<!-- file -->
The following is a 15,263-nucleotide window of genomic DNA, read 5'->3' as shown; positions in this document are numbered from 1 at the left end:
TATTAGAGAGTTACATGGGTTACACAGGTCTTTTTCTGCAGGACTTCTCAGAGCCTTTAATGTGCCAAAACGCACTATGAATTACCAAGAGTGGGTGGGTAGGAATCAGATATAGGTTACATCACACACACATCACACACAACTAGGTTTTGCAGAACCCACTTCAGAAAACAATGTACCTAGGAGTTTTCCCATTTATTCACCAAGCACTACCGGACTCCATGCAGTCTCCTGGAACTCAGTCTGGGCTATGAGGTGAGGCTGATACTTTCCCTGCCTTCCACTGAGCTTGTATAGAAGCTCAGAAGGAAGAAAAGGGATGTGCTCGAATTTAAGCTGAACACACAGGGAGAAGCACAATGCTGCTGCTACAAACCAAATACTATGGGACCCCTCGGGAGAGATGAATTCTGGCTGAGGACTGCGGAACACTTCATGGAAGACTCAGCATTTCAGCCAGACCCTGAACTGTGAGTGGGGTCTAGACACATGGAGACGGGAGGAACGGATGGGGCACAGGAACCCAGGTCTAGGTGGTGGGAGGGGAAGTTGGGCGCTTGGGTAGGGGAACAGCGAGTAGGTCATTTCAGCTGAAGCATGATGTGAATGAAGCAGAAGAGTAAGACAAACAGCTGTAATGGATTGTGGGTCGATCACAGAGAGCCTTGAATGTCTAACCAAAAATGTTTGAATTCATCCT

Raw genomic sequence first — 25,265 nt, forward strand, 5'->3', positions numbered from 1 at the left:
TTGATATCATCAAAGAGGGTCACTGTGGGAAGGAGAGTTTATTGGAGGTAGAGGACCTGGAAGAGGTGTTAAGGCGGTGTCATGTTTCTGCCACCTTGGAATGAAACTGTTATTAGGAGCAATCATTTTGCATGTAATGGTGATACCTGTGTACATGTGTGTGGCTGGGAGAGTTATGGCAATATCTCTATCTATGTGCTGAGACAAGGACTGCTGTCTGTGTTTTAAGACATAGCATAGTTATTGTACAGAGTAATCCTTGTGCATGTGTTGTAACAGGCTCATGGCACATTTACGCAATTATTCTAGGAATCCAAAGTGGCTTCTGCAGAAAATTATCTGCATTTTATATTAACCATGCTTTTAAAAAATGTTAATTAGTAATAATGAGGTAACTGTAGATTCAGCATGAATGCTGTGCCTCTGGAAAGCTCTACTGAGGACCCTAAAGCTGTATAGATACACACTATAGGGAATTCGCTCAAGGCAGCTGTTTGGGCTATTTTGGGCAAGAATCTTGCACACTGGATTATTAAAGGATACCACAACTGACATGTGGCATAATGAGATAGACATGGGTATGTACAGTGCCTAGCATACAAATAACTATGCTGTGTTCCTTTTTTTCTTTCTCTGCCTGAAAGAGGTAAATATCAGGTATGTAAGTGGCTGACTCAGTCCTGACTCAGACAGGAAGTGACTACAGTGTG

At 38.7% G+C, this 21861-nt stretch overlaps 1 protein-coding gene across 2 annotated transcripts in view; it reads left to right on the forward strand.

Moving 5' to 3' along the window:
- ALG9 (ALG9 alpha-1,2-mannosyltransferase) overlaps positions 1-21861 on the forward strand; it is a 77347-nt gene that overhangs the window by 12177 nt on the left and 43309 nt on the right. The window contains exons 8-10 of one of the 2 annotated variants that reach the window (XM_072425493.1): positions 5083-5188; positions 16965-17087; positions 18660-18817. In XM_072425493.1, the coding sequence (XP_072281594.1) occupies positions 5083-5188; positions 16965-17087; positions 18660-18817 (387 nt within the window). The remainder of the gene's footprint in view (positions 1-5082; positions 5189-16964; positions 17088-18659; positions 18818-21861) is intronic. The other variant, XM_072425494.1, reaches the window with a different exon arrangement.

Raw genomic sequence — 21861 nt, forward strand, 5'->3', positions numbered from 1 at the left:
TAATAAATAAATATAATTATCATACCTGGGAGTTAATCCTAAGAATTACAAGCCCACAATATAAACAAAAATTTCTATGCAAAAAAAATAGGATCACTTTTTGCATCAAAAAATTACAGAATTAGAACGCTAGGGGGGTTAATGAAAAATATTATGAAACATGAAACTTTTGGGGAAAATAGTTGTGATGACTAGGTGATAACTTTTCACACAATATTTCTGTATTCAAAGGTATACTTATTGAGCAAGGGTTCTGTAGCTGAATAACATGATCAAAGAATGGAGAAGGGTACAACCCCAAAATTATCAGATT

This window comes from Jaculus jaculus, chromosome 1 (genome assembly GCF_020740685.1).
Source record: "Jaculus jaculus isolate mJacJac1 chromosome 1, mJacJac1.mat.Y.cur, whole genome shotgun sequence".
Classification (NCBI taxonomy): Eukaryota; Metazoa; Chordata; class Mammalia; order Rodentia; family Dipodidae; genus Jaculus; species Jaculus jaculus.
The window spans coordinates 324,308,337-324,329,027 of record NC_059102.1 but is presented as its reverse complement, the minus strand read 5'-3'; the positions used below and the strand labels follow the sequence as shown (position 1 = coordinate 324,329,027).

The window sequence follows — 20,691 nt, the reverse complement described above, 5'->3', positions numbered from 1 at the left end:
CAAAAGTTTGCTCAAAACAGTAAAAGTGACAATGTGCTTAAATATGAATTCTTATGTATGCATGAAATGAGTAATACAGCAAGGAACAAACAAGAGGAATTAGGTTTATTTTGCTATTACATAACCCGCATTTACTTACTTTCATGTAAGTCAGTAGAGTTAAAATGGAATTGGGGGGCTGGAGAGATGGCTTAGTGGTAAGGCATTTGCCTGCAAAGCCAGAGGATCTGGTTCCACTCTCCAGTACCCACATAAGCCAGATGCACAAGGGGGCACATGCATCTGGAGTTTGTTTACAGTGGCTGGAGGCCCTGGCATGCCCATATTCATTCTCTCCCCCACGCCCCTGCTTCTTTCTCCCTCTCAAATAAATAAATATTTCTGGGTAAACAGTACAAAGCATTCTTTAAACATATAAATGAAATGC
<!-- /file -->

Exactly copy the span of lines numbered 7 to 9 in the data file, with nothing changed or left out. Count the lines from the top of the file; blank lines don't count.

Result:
- ALG9 (ALG9 alpha-1,2-mannosyltransferase) overlaps positions 1-21861 on the forward strand; it is a 77347-nt gene that overhangs the window by 12177 nt on the left and 43309 nt on the right. The window contains exons 8-10 of one of the 2 annotated variants that reach the window (XM_072425493.1): positions 5083-5188; positions 16965-17087; positions 18660-18817. In XM_072425493.1, the coding sequence (XP_072281594.1) occupies positions 5083-5188; positions 16965-17087; positions 18660-18817 (387 nt within the window). The remainder of the gene's footprint in view (positions 1-5082; positions 5189-16964; positions 17088-18659; positions 18818-21861) is intronic. The other variant, XM_072425494.1, reaches the window with a different exon arrangement.

Raw genomic sequence — 21861 nt, forward strand, 5'->3', positions numbered from 1 at the left:
TAATAAATAAATATAATTATCATACCTGGGAGTTAATCCTAAGAATTACAAGCCCACAATATAAACAAAAATTTCTATGCAAAAAAAATAGGATCACTTTTTGCATCAAAAAATTACAGAATTAGAACGCTAGGGGGGTTAATGAAAAATATTATGAAACATGAAACTTTTGGGGAAAATAGTTGTGATGACTAGGTGATAACTTTTCACACAATATTTCTGTATTCAAAGGTATACTTATTGAGCAAGGGTTCTGTAGCTGAATAACATGATCAAAGAATGGAGAAGGGTACAACCCCAAAATTATCAGATT